Monday, March 31st, 2014

A case currently pending in the federal courts may have a significant impact on the federal government’s ability to use the False Claims Act as an enforcement tool.  One of the central issues in the case of U.S. ex rel. Martin v. Life Care Centers of America, Inc. involves the ability of the government to use statistical sampling to estimate damages in False Claims Act cases.

The case against Life Care Centers of America, Inc. (“Life Care”) alleges that Life Care routinely provided a generic care program rather than tailoring individualized programs to the specific needs of patients.  Allegedly, this resulted in Life Care billing for more days of rehabilitation than were necessary for patients receiving its care.  The government claims that overbillings resulted in False Claims to federal health care programs.

The government’s case alleged that Life Care utilized higher levels of Resource Utilization Groups (“RUG”) than were appropriate across its patient population.  The government alleged that Life Care utilized a number of practices to pressure providers to increase the level of service and corresponding RUG classification in order to increase the reimbursement that it claimed under government health programs.

The central issue now pending in the case involves the extent to which the government can use statistical sampling techniques to determine liability in False Claim Act cases.  The government’s case involves a systematic practice by Life Care with a potential impact on a very large population of claims.  Obviously, this would make it very difficult for the government to prove damages if each claim had to be individually addressed.  Use of statistical sampling in a case of this magnitude is crucial to the government’s case.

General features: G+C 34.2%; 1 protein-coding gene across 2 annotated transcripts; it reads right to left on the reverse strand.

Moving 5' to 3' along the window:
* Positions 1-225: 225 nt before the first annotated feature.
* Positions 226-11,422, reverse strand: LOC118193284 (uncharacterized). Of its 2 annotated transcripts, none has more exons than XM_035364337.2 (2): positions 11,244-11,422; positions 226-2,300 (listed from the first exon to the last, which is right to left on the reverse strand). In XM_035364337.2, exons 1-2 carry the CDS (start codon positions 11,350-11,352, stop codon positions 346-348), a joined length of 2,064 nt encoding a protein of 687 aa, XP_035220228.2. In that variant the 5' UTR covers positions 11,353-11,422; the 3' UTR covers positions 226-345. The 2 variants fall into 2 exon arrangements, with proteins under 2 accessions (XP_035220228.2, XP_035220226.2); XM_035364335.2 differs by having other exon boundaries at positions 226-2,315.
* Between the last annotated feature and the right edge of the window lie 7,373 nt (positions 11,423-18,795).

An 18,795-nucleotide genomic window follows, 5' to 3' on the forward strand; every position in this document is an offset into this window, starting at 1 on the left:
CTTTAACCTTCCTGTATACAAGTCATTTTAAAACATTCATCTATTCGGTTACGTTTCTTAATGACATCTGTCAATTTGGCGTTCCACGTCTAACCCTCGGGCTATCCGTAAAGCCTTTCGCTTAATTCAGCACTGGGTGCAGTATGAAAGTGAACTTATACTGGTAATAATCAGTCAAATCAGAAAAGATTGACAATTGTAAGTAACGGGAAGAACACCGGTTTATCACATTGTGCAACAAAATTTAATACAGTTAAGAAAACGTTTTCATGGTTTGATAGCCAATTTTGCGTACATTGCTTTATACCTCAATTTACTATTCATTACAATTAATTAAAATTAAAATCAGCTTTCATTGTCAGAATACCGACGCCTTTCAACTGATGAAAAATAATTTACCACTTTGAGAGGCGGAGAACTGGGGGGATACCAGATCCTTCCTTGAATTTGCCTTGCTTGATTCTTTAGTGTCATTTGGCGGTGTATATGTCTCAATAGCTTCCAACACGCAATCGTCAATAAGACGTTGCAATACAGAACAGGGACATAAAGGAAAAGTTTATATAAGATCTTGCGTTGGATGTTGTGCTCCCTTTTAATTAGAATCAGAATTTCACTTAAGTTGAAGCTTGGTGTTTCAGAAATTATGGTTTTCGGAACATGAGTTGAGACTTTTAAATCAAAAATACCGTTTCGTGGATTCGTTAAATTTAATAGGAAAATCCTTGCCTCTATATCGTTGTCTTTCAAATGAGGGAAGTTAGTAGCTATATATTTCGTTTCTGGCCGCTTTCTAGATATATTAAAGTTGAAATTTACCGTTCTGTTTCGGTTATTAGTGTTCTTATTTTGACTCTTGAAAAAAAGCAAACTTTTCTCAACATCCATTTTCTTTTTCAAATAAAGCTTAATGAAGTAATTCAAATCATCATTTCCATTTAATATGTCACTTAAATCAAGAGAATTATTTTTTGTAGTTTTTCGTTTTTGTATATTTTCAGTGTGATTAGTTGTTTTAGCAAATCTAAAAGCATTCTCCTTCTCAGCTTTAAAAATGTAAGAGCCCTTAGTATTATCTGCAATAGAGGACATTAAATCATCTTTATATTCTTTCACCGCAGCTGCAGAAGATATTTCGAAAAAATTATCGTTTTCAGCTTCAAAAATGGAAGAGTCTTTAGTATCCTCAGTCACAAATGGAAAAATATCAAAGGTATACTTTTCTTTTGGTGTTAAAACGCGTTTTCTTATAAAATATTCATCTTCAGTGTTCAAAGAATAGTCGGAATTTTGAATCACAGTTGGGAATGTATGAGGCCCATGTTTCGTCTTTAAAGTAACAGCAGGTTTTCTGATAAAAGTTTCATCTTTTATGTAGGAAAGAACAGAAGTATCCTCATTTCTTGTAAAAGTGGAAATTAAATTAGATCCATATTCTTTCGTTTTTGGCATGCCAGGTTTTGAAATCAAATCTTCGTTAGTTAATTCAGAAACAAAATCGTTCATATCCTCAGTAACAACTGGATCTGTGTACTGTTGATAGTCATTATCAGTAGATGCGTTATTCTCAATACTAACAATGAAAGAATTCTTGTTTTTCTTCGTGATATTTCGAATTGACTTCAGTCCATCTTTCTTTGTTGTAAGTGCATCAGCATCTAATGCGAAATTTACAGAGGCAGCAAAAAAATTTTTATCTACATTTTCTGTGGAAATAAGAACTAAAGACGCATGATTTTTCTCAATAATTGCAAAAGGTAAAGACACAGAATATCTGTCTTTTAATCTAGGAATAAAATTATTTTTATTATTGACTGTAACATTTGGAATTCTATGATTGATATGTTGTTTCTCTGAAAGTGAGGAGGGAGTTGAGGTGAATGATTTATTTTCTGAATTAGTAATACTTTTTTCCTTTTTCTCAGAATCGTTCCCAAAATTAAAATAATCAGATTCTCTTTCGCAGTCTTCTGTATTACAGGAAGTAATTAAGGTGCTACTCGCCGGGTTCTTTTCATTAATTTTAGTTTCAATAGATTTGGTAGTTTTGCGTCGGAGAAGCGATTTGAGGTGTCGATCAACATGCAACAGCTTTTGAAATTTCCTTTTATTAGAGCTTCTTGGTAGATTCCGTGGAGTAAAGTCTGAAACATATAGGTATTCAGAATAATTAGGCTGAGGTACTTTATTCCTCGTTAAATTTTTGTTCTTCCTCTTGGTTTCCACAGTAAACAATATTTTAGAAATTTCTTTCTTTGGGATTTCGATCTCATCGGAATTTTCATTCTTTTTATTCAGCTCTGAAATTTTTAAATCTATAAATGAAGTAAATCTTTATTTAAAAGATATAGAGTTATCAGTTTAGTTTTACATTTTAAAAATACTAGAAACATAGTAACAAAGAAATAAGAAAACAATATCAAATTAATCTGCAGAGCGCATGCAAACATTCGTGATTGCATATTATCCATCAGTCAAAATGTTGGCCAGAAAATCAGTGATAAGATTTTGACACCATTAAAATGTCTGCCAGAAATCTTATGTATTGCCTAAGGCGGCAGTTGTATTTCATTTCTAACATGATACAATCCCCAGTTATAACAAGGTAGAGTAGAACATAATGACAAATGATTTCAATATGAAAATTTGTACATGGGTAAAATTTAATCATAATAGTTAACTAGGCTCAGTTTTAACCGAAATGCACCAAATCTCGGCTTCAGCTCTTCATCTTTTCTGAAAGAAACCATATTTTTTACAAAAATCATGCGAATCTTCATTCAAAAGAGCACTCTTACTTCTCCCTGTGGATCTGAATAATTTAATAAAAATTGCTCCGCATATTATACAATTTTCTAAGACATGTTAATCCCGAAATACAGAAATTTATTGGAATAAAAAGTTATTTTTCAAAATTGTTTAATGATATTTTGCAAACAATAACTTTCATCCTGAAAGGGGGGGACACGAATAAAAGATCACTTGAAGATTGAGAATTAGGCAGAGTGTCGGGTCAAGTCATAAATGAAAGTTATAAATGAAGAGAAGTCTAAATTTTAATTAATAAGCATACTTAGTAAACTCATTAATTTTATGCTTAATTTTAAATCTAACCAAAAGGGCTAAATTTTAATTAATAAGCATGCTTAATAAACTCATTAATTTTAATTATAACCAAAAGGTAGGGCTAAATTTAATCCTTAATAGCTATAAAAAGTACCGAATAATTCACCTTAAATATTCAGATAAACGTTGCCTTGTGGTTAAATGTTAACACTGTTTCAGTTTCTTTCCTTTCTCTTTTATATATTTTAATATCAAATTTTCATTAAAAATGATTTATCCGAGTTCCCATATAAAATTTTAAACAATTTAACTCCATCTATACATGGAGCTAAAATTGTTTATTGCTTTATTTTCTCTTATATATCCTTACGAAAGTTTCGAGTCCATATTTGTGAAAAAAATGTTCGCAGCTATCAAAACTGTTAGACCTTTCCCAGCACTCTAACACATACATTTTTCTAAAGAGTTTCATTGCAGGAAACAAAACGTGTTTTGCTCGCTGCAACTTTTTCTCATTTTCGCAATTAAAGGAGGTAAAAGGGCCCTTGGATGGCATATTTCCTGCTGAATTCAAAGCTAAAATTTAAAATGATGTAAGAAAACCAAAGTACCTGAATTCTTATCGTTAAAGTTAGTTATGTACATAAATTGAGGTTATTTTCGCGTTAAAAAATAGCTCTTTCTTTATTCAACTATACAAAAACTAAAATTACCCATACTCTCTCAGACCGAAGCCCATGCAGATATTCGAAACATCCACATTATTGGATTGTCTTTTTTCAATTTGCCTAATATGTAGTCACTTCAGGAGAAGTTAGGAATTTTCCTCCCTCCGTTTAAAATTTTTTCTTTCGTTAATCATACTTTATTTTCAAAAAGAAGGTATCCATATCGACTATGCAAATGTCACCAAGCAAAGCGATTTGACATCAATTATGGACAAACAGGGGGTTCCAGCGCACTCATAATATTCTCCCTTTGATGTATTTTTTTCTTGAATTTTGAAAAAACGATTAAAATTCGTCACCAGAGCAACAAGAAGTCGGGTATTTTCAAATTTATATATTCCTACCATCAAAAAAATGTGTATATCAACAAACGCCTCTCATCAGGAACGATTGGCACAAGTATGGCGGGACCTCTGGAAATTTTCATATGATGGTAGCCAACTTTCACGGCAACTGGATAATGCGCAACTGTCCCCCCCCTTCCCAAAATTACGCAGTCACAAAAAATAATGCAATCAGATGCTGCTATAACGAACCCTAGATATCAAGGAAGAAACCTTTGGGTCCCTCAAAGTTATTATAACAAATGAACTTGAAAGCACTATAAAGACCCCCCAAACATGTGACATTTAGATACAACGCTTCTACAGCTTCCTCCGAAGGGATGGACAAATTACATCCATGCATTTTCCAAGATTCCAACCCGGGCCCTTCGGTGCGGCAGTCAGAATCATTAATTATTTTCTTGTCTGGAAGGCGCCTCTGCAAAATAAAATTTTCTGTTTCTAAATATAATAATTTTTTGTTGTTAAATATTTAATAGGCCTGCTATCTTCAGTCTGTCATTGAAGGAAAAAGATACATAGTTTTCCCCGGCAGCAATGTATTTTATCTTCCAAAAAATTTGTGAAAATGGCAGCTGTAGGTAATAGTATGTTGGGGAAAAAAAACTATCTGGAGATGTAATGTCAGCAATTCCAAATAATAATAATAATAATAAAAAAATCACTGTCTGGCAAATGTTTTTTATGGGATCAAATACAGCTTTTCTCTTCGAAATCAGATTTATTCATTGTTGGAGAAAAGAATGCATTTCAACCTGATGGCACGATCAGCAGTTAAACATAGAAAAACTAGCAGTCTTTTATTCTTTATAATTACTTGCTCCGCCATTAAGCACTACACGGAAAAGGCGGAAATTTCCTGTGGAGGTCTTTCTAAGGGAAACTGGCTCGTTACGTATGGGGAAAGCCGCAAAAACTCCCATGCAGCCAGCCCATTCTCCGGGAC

Statistical sampling involves analysis of a statistically valid random sample of cases.  Chosen cases are audited to determine the rate and amount of overpayment or damages.  The results from the audit of the sample are then extrapolated to the entire population of potential claims to estimate the total obligation.  The use of statistical sampling is common in the health care industry.  However, the courts have not provided a conclusive decision on the extent of its use for estimating damages in the context of fraud prosecutions.

The issue of statistical sampling in this case is currently before the U.S. Supreme Court who is determining whether it will hear argument on the case.

We will keep our readers posted on the outcome of this important case.

John H. Fisher

Health Care Counsel
Ruder Ware, L.L.S.C.
500 First Street, Suite 8000
P.O. Box 8050
Wausau, WI 54402-8050

Tel 715.845.4336
Fax 715.845.2718

Ruder Ware is a member of Meritas Law Firms Worldwide